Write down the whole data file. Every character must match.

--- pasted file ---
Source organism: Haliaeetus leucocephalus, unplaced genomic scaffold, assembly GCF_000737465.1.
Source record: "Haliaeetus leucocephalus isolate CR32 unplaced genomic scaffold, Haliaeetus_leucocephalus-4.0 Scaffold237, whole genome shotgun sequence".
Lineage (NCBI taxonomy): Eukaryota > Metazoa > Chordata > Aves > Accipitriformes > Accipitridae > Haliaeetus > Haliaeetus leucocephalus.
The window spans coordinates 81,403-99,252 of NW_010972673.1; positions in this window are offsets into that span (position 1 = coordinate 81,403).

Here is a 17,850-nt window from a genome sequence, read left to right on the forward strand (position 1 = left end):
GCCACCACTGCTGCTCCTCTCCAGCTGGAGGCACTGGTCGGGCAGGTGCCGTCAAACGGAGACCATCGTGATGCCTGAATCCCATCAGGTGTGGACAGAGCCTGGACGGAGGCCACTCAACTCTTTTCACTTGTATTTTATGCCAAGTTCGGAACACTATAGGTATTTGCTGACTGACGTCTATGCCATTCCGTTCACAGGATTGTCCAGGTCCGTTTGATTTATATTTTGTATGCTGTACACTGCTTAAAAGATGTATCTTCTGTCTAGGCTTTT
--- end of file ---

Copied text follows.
Source organism: Haliaeetus leucocephalus, unplaced genomic scaffold, assembly GCF_000737465.1.
Source record: "Haliaeetus leucocephalus isolate CR32 unplaced genomic scaffold, Haliaeetus_leucocephalus-4.0 Scaffold237, whole genome shotgun sequence".
Lineage (NCBI taxonomy): Eukaryota > Metazoa > Chordata > Aves > Accipitriformes > Accipitridae > Haliaeetus > Haliaeetus leucocephalus.
The window spans coordinates 81,403-99,252 of NW_010972673.1; positions in this window are offsets into that span (position 1 = coordinate 81,403).

Here is a 17,850-nt window from a genome sequence, read left to right on the forward strand (position 1 = left end):
GCCACCACTGCTGCTCCTCTCCAGCTGGAGGCACTGGTCGGGCAGGTGCCGTCAAACGGAGACCATCGTGATGCCTGAATCCCATCAGGTGTGGACAGAGCCTGGACGGAGGCCACTCAACTCTTTTCACTTGTATTTTATGCCAAGTTCGGAACACTATAGGTATTTGCTGACTGACGTCTATGCCATTCCGTTCACAGGATTGTCCAGGTCCGTTTGATTTATATTTTGTATGCTGTACACTGCTTAAAAGATGTATCTTCTGTCTAGGCTTTT